Writing &
Research Center

FPO

Welcome to the San Mateo Campus Writing & Research Center

As the name suggests, this Upper School learning hub emphasizes the practices of writing and research, as well as providing thoughtfully curated fiction, nonfiction, and reference collections. We empower students to be strong, discerning researchers in any post-secondary context, and we help every student develop a clear, confident writing voice. More broadly, the WRC nourishes our community’s culture of curiosity. Our friendly, two-story space welcomes students with comfortable places to read, study, or collaborate with their classmates.

Research Skills and Resources

The world of research opens up to our students as they embark on their interdisciplinary studies at the Upper School. Our research librarian works closely with faculty to build our collections of digital and print resources, ensuring our students have both broad and deep access to the information they need. While creating a library for our students and faculty, our staff selects resources focused on the division’s specific curricula and special projects. These options include:

  • Nonfiction and reference materials, including specialized encyclopedias, primary and secondary sources, magazines, and newspapers

  • On- and off-campus access to 20 academic databases, offering thousands of articles from scholarly journals, as well as court cases, historical documents, and more

  • Access to e-books and audiobooks via OverDrive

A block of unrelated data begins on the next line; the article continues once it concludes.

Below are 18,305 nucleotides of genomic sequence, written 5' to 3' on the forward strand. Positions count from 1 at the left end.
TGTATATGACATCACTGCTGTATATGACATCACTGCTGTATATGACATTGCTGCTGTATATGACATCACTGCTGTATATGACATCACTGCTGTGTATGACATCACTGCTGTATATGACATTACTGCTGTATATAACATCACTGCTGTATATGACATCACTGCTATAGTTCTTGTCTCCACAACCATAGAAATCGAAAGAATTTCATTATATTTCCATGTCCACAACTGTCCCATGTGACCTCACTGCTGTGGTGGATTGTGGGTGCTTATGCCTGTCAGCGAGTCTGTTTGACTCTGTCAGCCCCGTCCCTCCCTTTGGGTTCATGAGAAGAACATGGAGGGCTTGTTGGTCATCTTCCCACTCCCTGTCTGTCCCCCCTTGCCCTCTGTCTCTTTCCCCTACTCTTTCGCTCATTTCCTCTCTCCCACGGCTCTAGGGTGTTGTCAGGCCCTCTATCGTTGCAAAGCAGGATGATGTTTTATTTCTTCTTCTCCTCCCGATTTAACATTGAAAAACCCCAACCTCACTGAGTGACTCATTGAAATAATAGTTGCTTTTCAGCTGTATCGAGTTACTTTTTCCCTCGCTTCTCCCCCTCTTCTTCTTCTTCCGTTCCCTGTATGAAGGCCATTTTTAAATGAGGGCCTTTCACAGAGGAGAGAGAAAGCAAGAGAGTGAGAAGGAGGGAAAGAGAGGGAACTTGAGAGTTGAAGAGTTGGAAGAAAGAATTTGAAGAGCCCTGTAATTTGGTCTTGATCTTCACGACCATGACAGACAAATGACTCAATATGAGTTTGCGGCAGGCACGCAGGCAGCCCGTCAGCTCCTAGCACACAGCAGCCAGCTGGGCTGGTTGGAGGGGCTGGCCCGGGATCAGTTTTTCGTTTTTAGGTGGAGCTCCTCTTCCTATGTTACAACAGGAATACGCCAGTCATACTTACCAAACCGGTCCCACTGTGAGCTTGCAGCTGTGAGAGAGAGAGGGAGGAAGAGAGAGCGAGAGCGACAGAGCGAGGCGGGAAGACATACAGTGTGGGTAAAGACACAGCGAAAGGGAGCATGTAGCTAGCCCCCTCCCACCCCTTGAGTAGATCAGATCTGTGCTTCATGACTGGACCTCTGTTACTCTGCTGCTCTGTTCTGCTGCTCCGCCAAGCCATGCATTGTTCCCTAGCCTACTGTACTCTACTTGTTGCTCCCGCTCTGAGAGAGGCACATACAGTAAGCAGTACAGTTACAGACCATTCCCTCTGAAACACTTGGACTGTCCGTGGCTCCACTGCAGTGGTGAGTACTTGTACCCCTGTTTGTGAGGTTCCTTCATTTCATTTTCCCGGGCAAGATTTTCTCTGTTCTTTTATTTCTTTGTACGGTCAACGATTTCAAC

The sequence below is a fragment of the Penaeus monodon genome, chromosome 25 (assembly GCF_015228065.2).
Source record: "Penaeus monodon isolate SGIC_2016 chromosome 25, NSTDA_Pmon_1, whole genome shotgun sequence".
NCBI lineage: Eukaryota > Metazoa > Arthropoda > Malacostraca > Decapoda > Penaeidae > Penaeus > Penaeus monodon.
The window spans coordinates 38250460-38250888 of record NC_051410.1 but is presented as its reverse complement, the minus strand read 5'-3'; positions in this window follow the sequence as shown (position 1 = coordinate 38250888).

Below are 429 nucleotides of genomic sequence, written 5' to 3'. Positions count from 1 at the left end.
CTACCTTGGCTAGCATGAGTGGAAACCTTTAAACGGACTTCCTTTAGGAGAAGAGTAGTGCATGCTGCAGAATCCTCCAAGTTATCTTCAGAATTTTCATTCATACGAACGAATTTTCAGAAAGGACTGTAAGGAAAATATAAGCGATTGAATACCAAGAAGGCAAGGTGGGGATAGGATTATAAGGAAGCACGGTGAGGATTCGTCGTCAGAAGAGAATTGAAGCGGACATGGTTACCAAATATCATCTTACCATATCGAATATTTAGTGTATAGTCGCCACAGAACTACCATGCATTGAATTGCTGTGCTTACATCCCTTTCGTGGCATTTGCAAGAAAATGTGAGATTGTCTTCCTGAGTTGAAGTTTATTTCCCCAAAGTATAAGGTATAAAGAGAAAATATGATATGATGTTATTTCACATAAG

Our librarian joins classes to coach students in research skills and also works extensively with students in one-on-one meetings during their course projects, guiding them in research strategies, source evaluation, and citation.

Writing Support

Individualized coaching is a signature of the WRC’s writing program. Students can meet one-on-one with a writing specialist at any stage of their writing to review their ideas and drafts for any academic or creative project.

Whether reviewing a research paper, a piece of fiction, or a college application essay, students consider both the work at hand and their overall writing process. With their coaches, students strengthen their writing’s clarity, argument, and structure; refine their tone and voice; and learn new techniques to match their writing needs. Our writing specialists also offer in-classroom student workshops and consultations to faculty.

Peer Tutoring

The WRC hosts the Upper School’s peer-tutoring program, an initiative that exemplifies Nueva’s culture of collaborative learning.

Students apply to train as peer tutors; then selected applicants spend several weeks discussing and practicing their coaching skills before offering one-on-one appointments with their fellow students. The program began with student support in math and writing, and now also offers help in Mandarin and computer science. Students from any Upper School grade can book a session with a peer tutor.

This type of academic support supplements the work a student may do with their teachers and the WRC staff — students may feel more comfortable talking with a fellow student. Peer tutors, meanwhile, pick up new coaching techniques, which often dovetail with their SEL skills, and gain experience with different learning styles. Throughout the academic year, peer tutors have regular check-ins to discuss their practice.